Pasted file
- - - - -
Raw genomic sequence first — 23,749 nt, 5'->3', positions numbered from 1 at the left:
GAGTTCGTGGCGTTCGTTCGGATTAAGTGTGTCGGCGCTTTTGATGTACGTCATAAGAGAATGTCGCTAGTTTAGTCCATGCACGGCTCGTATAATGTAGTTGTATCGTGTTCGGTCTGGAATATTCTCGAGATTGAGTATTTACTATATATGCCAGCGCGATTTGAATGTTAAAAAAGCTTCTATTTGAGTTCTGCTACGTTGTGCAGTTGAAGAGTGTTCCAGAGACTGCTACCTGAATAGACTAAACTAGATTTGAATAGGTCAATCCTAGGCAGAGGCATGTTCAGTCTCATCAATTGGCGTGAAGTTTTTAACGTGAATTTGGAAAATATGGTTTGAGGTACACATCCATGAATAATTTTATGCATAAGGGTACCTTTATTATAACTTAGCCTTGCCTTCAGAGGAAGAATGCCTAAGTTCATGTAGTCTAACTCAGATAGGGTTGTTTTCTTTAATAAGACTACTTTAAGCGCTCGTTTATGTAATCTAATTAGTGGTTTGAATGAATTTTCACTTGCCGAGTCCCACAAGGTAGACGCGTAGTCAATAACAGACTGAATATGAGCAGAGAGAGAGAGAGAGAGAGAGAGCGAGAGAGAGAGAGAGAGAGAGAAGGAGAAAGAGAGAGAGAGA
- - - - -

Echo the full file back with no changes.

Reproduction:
Raw genomic sequence first — 23,749 nt, 5'->3', positions numbered from 1 at the left:
GAGTTCGTGGCGTTCGTTCGGATTAAGTGTGTCGGCGCTTTTGATGTACGTCATAAGAGAATGTCGCTAGTTTAGTCCATGCACGGCTCGTATAATGTAGTTGTATCGTGTTCGGTCTGGAATATTCTCGAGATTGAGTATTTACTATATATGCCAGCGCGATTTGAATGTTAAAAAAGCTTCTATTTGAGTTCTGCTACGTTGTGCAGTTGAAGAGTGTTCCAGAGACTGCTACCTGAATAGACTAAACTAGATTTGAATAGGTCAATCCTAGGCAGAGGCATGTTCAGTCTCATCAATTGGCGTGAAGTTTTTAACGTGAATTTGGAAAATATGGTTTGAGGTACACATCCATGAATAATTTTATGCATAAGGGTACCTTTATTATAACTTAGCCTTGCCTTCAGAGGAAGAATGCCTAAGTTCATGTAGTCTAACTCAGATAGGGTTGTTTTCTTTAATAAGACTACTTTAAGCGCTCGTTTATGTAATCTAATTAGTGGTTTGAATGAATTTTCACTTGCCGAGTCCCACAAGGTAGACGCGTAGTCAATAACAGACTGAATATGAGCAGAGAGAGAGAGAGAGAGAGAGAGCGAGAGAGAGAGAGAGAGAGAGAAGGAGAAAGAGAGAGAGAGA